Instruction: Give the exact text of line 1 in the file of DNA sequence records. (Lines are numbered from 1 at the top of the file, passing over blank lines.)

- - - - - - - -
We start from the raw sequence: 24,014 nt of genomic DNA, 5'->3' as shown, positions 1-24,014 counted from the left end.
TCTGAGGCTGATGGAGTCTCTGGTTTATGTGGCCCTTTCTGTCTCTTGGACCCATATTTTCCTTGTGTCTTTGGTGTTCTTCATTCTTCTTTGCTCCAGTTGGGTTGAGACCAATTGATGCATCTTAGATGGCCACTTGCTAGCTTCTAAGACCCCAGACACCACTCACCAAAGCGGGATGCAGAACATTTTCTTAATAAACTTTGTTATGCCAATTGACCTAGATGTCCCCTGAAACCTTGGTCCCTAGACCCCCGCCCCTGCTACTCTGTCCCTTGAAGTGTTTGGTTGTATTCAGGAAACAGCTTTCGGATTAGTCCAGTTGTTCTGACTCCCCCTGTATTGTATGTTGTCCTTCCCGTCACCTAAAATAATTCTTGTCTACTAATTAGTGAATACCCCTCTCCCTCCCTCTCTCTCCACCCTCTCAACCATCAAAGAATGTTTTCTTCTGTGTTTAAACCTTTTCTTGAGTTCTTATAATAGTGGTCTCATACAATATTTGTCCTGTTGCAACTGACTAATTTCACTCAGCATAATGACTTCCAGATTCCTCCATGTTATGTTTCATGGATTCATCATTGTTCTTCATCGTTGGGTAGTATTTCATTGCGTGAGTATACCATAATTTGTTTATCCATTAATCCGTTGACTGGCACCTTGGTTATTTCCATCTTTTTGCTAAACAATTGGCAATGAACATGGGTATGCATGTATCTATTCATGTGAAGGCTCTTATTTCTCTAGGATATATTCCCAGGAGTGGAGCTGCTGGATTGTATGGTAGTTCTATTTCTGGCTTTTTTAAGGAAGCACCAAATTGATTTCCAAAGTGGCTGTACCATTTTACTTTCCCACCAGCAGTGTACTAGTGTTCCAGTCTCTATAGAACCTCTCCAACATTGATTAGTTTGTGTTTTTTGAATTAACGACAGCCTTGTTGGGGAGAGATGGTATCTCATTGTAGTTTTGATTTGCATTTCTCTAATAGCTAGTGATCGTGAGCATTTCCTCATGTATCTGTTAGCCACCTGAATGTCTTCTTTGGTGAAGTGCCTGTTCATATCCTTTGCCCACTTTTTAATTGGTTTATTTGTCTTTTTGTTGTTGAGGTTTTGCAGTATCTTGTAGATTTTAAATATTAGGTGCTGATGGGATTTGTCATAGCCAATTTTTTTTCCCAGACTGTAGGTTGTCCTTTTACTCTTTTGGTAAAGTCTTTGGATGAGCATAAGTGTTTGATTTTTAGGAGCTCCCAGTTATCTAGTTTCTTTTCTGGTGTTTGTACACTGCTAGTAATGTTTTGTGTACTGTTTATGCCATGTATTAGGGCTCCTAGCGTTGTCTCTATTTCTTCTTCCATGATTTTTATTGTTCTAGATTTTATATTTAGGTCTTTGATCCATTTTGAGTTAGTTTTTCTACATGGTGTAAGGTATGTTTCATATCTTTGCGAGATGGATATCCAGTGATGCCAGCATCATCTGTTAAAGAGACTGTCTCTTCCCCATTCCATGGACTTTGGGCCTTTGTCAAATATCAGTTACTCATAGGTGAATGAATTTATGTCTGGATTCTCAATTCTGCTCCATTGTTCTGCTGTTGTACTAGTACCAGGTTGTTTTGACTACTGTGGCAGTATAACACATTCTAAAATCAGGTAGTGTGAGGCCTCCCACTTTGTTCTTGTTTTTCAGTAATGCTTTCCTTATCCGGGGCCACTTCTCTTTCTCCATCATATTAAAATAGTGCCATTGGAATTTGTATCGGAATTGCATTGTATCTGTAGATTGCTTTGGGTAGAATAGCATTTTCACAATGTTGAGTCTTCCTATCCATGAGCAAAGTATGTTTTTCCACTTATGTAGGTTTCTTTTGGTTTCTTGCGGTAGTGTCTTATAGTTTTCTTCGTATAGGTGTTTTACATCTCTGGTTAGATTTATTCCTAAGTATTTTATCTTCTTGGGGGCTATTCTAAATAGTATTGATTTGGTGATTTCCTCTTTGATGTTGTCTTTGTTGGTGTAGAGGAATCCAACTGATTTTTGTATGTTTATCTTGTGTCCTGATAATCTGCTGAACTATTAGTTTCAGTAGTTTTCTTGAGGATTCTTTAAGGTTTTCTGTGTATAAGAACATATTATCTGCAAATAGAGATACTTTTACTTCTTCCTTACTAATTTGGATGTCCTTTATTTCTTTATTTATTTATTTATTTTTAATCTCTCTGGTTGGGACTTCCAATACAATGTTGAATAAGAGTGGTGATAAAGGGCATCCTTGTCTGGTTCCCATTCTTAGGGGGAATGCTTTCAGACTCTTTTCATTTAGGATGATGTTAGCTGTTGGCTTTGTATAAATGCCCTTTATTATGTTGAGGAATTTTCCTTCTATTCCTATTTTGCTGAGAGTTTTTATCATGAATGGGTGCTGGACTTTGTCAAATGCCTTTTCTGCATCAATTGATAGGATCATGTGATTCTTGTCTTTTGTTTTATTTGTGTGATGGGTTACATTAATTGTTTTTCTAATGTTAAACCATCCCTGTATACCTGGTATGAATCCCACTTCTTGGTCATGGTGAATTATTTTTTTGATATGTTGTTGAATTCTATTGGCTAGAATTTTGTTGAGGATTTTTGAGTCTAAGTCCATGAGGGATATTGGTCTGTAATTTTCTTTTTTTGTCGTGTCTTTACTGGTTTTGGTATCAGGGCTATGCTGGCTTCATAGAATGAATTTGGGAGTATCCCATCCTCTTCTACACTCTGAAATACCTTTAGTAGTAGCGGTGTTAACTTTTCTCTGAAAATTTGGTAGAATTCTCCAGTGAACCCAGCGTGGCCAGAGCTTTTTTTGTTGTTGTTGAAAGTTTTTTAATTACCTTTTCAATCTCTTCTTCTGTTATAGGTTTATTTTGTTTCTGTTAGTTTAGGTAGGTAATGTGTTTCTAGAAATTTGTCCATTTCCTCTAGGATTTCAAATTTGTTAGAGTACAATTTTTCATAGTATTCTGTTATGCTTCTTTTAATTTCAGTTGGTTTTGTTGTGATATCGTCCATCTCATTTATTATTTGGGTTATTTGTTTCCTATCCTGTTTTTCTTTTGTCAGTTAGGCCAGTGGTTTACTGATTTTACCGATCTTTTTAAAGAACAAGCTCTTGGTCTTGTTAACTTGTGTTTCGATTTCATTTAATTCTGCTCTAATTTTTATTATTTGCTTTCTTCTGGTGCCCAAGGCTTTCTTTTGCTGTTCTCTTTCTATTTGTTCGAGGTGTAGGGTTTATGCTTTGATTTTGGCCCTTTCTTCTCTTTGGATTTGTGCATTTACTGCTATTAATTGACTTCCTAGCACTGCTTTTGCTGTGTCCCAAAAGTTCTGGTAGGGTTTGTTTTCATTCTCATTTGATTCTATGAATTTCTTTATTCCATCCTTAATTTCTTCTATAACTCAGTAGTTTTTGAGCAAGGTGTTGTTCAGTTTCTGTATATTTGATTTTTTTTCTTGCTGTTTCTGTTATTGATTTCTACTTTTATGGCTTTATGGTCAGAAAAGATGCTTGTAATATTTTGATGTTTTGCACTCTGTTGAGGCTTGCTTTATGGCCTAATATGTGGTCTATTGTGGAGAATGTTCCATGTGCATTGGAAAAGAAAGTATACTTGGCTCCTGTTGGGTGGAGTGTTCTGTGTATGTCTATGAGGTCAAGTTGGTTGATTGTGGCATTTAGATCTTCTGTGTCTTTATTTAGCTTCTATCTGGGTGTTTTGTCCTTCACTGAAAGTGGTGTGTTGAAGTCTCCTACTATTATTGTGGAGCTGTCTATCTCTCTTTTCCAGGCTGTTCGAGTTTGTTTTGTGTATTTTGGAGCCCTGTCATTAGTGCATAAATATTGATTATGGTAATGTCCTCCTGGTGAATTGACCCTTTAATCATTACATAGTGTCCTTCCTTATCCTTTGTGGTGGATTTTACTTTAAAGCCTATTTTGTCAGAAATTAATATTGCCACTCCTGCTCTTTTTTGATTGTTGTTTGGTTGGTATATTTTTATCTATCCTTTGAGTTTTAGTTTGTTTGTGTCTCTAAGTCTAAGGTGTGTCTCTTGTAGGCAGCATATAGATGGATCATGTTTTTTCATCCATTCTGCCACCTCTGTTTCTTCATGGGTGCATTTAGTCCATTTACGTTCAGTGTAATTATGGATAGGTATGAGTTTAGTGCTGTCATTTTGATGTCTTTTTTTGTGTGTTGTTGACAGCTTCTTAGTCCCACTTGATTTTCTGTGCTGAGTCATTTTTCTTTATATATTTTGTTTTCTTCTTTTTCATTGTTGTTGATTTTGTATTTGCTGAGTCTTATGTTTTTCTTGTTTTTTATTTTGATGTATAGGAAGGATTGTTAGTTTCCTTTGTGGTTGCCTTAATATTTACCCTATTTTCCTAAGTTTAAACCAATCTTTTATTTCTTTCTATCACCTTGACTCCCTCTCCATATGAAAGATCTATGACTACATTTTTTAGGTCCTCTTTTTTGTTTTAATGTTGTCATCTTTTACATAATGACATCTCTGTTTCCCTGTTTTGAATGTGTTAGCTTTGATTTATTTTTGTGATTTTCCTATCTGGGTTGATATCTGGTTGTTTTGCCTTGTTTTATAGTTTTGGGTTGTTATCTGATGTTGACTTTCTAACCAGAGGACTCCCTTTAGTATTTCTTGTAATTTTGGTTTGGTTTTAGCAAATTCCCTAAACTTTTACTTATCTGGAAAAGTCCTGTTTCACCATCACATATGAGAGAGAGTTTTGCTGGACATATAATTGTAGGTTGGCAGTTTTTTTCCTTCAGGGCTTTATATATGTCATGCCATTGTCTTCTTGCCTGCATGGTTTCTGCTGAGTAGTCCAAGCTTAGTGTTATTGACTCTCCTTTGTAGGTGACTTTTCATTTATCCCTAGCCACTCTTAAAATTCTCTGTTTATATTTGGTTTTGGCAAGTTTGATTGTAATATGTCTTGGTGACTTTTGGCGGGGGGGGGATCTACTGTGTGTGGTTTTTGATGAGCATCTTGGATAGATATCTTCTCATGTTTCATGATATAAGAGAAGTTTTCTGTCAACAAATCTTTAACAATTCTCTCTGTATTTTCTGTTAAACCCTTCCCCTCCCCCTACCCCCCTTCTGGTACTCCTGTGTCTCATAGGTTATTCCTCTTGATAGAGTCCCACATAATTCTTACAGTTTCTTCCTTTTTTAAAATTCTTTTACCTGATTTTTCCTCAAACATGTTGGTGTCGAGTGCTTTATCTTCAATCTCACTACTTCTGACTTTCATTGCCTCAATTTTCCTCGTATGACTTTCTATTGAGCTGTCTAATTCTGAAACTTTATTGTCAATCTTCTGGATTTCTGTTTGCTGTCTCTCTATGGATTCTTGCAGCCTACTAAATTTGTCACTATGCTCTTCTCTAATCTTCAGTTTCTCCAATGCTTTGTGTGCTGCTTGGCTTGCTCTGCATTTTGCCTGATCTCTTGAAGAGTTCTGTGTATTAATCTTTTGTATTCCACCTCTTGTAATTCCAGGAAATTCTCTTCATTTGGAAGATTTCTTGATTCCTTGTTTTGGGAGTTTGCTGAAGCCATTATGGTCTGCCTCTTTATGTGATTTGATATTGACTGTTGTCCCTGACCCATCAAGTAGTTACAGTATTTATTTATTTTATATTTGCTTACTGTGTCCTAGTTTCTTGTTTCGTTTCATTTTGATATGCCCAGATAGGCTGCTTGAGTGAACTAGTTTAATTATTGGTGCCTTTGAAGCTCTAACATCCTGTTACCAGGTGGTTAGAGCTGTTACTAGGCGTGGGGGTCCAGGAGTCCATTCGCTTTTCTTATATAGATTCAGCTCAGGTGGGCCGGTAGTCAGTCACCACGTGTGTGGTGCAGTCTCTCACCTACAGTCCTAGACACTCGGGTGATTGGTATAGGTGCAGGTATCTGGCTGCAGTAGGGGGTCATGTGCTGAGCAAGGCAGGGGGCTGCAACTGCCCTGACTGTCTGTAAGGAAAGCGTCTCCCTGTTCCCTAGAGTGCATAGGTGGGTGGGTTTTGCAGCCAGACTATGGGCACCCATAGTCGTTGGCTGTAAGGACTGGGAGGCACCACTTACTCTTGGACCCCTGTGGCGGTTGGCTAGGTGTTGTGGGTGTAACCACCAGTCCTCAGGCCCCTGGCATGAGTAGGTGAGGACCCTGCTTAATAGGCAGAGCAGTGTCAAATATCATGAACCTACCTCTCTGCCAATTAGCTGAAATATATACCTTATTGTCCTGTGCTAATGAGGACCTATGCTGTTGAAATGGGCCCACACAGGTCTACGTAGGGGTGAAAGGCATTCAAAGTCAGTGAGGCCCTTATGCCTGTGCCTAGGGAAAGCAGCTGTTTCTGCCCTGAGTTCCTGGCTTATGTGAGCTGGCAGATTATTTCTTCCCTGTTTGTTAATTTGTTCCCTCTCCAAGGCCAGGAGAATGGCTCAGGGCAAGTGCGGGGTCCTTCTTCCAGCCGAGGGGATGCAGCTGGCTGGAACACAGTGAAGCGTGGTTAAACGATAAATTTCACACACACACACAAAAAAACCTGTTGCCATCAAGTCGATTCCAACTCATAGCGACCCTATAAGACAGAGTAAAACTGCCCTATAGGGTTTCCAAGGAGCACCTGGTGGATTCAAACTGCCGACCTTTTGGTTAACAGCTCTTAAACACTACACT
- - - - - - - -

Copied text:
We start from the raw sequence: 24,014 nt of genomic DNA, 5'->3' as shown, positions 1-24,014 counted from the left end.